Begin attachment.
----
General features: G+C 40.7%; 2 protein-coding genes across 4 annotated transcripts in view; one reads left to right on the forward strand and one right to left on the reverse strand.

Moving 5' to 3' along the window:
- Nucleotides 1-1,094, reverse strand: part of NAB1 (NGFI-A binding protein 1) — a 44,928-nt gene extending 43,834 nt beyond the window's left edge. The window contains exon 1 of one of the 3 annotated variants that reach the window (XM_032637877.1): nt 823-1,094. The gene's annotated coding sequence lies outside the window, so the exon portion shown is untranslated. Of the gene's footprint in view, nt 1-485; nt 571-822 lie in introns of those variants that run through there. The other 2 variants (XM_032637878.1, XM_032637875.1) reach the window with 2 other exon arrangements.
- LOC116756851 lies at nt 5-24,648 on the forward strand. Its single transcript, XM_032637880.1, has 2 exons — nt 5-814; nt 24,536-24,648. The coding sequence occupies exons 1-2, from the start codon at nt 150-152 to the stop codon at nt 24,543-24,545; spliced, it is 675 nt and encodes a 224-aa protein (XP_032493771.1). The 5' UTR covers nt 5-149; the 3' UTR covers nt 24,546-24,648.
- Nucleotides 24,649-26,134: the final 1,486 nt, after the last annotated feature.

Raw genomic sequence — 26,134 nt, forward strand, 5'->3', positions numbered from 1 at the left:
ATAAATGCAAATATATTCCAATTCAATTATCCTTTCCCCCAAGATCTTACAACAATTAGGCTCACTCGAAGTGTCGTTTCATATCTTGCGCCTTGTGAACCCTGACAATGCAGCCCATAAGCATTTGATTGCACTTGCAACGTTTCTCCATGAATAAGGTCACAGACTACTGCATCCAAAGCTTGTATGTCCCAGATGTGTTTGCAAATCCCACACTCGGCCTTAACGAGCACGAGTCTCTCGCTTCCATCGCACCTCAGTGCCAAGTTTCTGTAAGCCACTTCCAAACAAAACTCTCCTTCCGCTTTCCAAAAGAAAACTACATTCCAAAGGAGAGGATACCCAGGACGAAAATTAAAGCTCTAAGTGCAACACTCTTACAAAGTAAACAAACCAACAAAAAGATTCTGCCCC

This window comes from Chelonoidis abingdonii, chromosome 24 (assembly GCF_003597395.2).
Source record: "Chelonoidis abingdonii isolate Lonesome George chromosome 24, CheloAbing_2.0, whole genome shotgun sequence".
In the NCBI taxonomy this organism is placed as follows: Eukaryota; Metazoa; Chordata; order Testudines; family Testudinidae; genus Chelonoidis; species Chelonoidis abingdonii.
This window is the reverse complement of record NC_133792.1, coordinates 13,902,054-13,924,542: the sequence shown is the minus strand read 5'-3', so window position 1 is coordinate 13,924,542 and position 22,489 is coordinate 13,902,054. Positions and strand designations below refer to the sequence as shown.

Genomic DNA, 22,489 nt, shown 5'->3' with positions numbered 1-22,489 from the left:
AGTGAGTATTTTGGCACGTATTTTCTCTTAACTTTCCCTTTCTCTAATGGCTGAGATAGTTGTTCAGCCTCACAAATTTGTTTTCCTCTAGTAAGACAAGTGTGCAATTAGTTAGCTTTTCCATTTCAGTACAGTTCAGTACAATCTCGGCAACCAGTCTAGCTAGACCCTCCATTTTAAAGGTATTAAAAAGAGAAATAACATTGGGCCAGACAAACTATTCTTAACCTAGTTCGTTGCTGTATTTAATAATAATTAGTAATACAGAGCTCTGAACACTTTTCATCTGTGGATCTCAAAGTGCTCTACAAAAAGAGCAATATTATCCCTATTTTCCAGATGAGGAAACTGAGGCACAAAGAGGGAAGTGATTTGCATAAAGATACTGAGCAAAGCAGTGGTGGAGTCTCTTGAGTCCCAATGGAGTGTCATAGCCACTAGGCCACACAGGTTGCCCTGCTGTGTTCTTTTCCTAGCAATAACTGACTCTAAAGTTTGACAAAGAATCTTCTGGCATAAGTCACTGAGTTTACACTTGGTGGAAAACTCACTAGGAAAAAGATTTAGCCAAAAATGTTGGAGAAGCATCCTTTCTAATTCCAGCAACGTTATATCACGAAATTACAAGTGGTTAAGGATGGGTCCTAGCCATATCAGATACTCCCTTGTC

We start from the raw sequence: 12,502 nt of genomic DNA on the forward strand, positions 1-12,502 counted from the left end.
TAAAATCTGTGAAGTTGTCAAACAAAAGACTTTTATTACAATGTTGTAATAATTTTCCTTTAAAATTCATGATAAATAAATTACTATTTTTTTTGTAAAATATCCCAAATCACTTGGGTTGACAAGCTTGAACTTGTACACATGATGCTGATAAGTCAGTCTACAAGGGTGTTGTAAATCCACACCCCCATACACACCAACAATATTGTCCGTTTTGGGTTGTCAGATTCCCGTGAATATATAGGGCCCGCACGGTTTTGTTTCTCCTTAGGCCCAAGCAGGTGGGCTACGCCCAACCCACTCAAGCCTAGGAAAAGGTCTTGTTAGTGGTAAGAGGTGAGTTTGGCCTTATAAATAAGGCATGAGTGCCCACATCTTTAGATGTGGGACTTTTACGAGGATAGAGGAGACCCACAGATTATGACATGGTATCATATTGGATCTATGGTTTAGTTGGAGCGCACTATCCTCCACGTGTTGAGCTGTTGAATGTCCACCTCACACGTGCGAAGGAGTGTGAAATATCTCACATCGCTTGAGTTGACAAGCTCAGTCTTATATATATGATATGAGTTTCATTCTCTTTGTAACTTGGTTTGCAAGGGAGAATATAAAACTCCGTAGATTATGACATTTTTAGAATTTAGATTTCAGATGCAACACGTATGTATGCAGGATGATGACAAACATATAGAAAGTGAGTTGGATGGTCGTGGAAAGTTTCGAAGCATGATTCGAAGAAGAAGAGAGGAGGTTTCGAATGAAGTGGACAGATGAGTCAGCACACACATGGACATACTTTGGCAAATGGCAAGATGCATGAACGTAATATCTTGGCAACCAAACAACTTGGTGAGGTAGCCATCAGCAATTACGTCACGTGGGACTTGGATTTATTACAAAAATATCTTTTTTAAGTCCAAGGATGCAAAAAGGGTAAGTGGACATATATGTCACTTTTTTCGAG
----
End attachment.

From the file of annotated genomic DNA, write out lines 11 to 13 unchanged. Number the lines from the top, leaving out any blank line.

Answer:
This window is the reverse complement of record NC_133792.1, coordinates 13,902,054-13,924,542: the sequence shown is the minus strand read 5'-3', so window position 1 is coordinate 13,924,542 and position 22,489 is coordinate 13,902,054. Positions and strand designations below refer to the sequence as shown.

Genomic DNA, 22,489 nt, shown 5'->3' with positions numbered 1-22,489 from the left:
AGTGAGTATTTTGGCACGTATTTTCTCTTAACTTTCCCTTTCTCTAATGGCTGAGATAGTTGTTCAGCCTCACAAATTTGTTTTCCTCTAGTAAGACAAGTGTGCAATTAGTTAGCTTTTCCATTTCAGTACAGTTCAGTACAATCTCGGCAACCAGTCTAGCTAGACCCTCCATTTTAAAGGTATTAAAAAGAGAAATAACATTGGGCCAGACAAACTATTCTTAACCTAGTTCGTTGCTGTATTTAATAATAATTAGTAATACAGAGCTCTGAACACTTTTCATCTGTGGATCTCAAAGTGCTCTACAAAAAGAGCAATATTATCCCTATTTTCCAGATGAGGAAACTGAGGCACAAAGAGGGAAGTGATTTGCATAAAGATACTGAGCAAAGCAGTGGTGGAGTCTCTTGAGTCCCAATGGAGTGTCATAGCCACTAGGCCACACAGGTTGCCCTGCTGTGTTCTTTTCCTAGCAATAACTGACTCTAAAGTTTGACAAAGAATCTTCTGGCATAAGTCACTGAGTTTACACTTGGTGGAAAACTCACTAGGAAAAAGATTTAGCCAAAAATGTTGGAGAAGCATCCTTTCTAATTCCAGCAACGTTATATCACGAAATTACAAGTGGTTAAGGATGGGTCCTAGCCATATCAGATACTCCCTTGTC